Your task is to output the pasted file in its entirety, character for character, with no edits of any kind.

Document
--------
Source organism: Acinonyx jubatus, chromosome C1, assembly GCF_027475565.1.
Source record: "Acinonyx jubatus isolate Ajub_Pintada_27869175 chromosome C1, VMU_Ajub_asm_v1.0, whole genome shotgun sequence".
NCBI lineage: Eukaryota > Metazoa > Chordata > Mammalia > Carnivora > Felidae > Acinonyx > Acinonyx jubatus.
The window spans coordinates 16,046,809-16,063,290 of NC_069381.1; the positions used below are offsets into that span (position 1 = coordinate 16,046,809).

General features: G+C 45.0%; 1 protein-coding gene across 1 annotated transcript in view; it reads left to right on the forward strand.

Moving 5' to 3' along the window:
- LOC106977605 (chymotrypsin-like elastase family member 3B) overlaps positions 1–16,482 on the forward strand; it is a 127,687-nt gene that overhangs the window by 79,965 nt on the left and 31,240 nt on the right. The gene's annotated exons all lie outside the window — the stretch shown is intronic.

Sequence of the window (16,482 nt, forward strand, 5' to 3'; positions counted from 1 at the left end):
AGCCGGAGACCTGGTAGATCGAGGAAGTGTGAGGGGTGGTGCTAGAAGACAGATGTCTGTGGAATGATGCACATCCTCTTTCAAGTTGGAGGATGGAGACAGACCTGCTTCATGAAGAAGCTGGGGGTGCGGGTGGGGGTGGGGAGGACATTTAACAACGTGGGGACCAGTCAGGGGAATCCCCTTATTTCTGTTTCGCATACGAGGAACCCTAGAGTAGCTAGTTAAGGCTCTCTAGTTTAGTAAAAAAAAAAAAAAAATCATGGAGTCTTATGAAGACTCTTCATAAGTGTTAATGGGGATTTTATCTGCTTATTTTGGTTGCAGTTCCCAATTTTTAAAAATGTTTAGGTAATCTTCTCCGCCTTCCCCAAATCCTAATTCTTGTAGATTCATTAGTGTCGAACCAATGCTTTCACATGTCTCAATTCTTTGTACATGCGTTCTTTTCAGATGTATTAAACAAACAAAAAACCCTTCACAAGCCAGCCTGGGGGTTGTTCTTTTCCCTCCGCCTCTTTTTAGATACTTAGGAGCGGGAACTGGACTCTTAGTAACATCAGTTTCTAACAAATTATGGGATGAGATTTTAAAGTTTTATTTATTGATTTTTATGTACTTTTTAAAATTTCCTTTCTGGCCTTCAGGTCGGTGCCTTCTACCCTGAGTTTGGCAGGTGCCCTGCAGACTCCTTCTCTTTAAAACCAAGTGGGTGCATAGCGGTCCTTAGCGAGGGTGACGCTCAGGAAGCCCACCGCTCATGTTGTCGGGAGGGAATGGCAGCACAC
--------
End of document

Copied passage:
Source organism: Acinonyx jubatus, chromosome C1, assembly GCF_027475565.1.
Source record: "Acinonyx jubatus isolate Ajub_Pintada_27869175 chromosome C1, VMU_Ajub_asm_v1.0, whole genome shotgun sequence".
NCBI lineage: Eukaryota > Metazoa > Chordata > Mammalia > Carnivora > Felidae > Acinonyx > Acinonyx jubatus.
The window spans coordinates 16,046,809-16,063,290 of NC_069381.1; the positions used below are offsets into that span (position 1 = coordinate 16,046,809).

General features: G+C 45.0%; 1 protein-coding gene across 1 annotated transcript in view; it reads left to right on the forward strand.

Moving 5' to 3' along the window:
- LOC106977605 (chymotrypsin-like elastase family member 3B) overlaps positions 1–16,482 on the forward strand; it is a 127,687-nt gene that overhangs the window by 79,965 nt on the left and 31,240 nt on the right. The gene's annotated exons all lie outside the window — the stretch shown is intronic.

Sequence of the window (16,482 nt, forward strand, 5' to 3'; positions counted from 1 at the left end):
AGCCGGAGACCTGGTAGATCGAGGAAGTGTGAGGGGTGGTGCTAGAAGACAGATGTCTGTGGAATGATGCACATCCTCTTTCAAGTTGGAGGATGGAGACAGACCTGCTTCATGAAGAAGCTGGGGGTGCGGGTGGGGGTGGGGAGGACATTTAACAACGTGGGGACCAGTCAGGGGAATCCCCTTATTTCTGTTTCGCATACGAGGAACCCTAGAGTAGCTAGTTAAGGCTCTCTAGTTTAGTAAAAAAAAAAAAAAAATCATGGAGTCTTATGAAGACTCTTCATAAGTGTTAATGGGGATTTTATCTGCTTATTTTGGTTGCAGTTCCCAATTTTTAAAAATGTTTAGGTAATCTTCTCCGCCTTCCCCAAATCCTAATTCTTGTAGATTCATTAGTGTCGAACCAATGCTTTCACATGTCTCAATTCTTTGTACATGCGTTCTTTTCAGATGTATTAAACAAACAAAAAACCCTTCACAAGCCAGCCTGGGGGTTGTTCTTTTCCCTCCGCCTCTTTTTAGATACTTAGGAGCGGGAACTGGACTCTTAGTAACATCAGTTTCTAACAAATTATGGGATGAGATTTTAAAGTTTTATTTATTGATTTTTATGTACTTTTTAAAATTTCCTTTCTGGCCTTCAGGTCGGTGCCTTCTACCCTGAGTTTGGCAGGTGCCCTGCAGACTCCTTCTCTTTAAAACCAAGTGGGTGCATAGCGGTCCTTAGCGAGGGTGACGCTCAGGAAGCCCACCGCTCATGTTGTCGGGAGGGAATGGCAGCACAC